“The scarcity of priests and religious is a serious concern,” he reflected, encouraging everyone to “generate greater enthusiasm in promoting vocations to the priesthood and religious life in order to attend adequately to the spiritual needs of the people. Let us cultivate vocations within the family and in schools accompanied by constant prayers of petition, invitation and witness of our life so that more men and women may be inspired to pursue this path of life.”

He said that “beyond knowing Christ and learning about God’s commandments and the teachings of the Church,” we must establish “a right personal relationship with God and with one another.”

“Justice and charity are the other important components of our mission of evangelization. Love for our neighbors and little ones reveals our love for God. Justice sets the right relationship among people that allows us to see in others, in the poor, the unemployed, the addicts, the sick, the least in our society, the undocumented and the refugees, the very face of Christ.”

Turning to ecumenism and interreligious dialogue, Bishop Solis encouraged a fostesring of “dialogue and encounter,” saying that “Courage and fidelity to our mission come along with mutual respect, understanding and harmony among diverse people and leaders of different faith denominations. Commitment to ecumenism, dialogue and unity is our big contribution to the world and humanity.”

The bishop identified the hatred within the world occurring between differences in “race or cultural traditions, religion or politics, gender and color of skin.” As an antidote, he proposed “dialogue tempered with charity that allows us to recognize” the dignity of life in refugees, unborn babies, the poor, and the suffering.

Bishop Oscar Solis emphasized that the Church’s very purpose is “to proclaim the Gospel by the way we believe, love and serve one another,”

“Therefore, we must not make the mistake of trying to hoard the fullness of God’s goodness within the walls of our Church. But be missionaries of mercy with compassionate hearts and the ability to heal wounds, to warm the hearts of others and be a brother or sister to one another.”

Posted: April 28, 2017, 6:08 am

Rome, Italy, Apr 27, 2017 / 09:01 pm (CNA/EWTN News).- A leading scholar in the Arab world has applauded the goodwill of both the Vatican and the prestigious Islamic al-Azhar university Pope Francis will visit for aiming to increase Catholic-Muslim dialogue.

But she also issued a warning that goodwill isn't enough for things to change.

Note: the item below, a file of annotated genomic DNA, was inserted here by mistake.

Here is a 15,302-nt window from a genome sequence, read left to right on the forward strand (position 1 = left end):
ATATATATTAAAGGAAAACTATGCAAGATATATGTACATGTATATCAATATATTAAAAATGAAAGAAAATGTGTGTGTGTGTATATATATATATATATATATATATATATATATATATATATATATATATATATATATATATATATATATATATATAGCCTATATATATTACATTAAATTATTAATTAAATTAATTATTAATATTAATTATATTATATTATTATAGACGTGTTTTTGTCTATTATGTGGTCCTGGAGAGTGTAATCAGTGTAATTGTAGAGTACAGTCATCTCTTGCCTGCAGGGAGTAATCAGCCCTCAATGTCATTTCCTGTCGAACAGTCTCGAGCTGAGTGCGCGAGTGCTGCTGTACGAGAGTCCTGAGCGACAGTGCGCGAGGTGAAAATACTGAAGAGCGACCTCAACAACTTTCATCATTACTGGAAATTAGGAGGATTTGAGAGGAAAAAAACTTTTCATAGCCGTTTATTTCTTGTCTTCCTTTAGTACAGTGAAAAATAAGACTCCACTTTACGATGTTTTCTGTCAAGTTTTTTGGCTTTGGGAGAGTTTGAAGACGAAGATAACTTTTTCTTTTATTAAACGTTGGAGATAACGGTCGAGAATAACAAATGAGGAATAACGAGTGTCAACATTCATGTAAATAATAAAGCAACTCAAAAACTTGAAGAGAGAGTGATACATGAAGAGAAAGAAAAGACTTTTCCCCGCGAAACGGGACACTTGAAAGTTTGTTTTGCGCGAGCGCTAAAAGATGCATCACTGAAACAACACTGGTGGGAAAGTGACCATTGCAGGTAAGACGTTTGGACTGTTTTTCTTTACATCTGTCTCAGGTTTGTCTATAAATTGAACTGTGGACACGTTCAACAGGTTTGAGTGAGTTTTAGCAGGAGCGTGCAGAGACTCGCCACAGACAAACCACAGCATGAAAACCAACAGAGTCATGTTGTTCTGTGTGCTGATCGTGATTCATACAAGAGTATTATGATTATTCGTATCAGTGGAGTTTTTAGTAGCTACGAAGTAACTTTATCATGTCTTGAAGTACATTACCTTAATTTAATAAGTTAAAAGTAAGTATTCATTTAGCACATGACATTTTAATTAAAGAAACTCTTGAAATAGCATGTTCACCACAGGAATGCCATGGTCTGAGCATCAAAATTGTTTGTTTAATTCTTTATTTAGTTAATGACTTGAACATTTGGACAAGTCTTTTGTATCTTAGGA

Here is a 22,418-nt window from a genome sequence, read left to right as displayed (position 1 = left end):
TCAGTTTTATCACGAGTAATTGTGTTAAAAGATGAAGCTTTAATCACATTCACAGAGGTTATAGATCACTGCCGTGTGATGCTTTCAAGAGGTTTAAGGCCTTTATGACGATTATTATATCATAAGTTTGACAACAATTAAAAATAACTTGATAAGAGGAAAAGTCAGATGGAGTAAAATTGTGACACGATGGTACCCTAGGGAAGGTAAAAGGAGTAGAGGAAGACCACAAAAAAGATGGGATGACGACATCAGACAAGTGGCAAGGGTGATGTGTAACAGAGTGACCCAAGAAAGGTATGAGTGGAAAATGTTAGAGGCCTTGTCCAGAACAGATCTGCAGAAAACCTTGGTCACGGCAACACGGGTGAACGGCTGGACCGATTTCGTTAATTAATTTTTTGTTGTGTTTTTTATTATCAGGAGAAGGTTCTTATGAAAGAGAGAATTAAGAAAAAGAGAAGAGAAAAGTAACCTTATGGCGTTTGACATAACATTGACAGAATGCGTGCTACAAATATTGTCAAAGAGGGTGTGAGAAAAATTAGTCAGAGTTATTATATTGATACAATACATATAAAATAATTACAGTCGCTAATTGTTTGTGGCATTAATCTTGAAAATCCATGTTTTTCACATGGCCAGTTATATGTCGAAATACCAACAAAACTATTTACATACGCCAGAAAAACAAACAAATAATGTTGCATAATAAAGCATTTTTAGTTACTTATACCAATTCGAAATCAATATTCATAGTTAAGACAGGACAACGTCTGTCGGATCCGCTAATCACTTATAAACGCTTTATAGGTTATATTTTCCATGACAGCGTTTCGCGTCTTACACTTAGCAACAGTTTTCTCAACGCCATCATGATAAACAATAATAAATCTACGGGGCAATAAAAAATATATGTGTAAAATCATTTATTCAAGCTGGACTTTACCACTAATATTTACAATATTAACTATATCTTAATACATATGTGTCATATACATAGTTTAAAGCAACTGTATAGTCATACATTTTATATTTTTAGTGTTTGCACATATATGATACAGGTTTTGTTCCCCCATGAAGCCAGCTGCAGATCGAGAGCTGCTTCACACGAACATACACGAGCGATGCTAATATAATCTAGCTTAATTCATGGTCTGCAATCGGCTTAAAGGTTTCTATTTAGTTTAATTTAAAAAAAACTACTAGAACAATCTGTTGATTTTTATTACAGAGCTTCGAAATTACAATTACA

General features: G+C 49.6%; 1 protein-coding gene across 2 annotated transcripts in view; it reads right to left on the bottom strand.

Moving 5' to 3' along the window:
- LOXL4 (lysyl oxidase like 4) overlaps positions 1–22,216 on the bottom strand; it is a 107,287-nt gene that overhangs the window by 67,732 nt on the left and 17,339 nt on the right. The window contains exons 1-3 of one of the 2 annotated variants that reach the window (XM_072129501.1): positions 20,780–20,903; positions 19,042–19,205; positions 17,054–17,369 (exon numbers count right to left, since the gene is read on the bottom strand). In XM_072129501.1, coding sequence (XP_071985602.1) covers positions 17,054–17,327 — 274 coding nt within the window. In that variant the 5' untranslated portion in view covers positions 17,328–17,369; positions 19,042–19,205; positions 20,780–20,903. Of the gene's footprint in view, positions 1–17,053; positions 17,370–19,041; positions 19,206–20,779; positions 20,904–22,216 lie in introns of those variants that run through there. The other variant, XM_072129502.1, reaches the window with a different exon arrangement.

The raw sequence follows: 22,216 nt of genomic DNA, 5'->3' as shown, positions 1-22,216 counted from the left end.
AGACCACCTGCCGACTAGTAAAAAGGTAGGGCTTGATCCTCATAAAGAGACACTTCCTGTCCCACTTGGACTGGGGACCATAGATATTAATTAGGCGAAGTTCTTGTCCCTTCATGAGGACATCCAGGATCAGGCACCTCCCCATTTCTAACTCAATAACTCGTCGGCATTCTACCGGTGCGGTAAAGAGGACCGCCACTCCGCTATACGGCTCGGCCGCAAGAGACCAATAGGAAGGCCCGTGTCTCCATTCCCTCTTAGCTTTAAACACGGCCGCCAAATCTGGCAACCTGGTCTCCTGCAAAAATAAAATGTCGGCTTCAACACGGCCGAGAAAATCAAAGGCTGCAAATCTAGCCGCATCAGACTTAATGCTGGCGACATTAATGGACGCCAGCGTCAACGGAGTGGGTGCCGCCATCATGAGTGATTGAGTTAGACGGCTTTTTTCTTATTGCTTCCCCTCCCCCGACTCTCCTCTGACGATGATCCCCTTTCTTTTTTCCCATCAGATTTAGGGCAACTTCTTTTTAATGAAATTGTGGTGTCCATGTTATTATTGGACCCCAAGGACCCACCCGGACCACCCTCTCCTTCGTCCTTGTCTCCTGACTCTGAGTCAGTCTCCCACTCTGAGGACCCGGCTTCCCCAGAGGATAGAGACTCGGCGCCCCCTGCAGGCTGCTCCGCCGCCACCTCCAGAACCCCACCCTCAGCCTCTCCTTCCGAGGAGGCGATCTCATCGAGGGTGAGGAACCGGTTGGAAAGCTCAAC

“Dialogue is good, generally any dialogue is good. Any kind of debate and any steps to show goodwill, to show a commitment, to show a recognition of the other in principle is very good,” Mariz Tadros told CNA in an interview.

However, “the extent to which this will translate into a change in eliminating or reducing the appeal of militant Islam, that’s what I’m questioning.”

Tadros, who spoke over Skype from the U.K., is an author and scholar on persecution in the Arab world. She is currently a fellow at the Institute of Development Studies at Sussex University in the U.K.

She spoke ahead of Pope Francis' April 28-29 visit to Cairo, where he is set to meet with Coptic Pope Tawadros II and the Grand Imam of the Mosque of al Azhar, Sheikh Ahmed Mohamed el-Tayyib, as well as Egypt's president Abdel Fattah el-Sisi and the bishops of the local Catholic Church.

His visit comes as the result of a recent thawing in relations between the Vatican and the al-Azhar University, which had been strained since 2011. The imam of al-Azhar is considered by some Muslims to be the highest authority the 1.5-billion strong Sunni Muslim world and oversees Egypt’s al-Azhar Mosque and the prestigious University attached to it.

Dialogue picked up between the two after el-Tayyib visited the Vatican in May 2016 with a message condemning the acts of Islamic fundamentalism, culminating a year later in the Pope’s visit to Egypt this weekend.

However, in addition to the heightened prospect for dialogue, the trip will also have an inevitable undertone of the very real risks Christians still face in Egypt, particularly from extremist factions of militant Islam.

While Catholic-Muslim dialogue has picked up over the past year, so have attacks against Coptic Christians.

According to His Grace Bishop Angaelos, general bishop of the Coptic Orthodox Church in the United Kingdom, there have been at least 40 reported murders of Christians in Egypt in the past four months alone.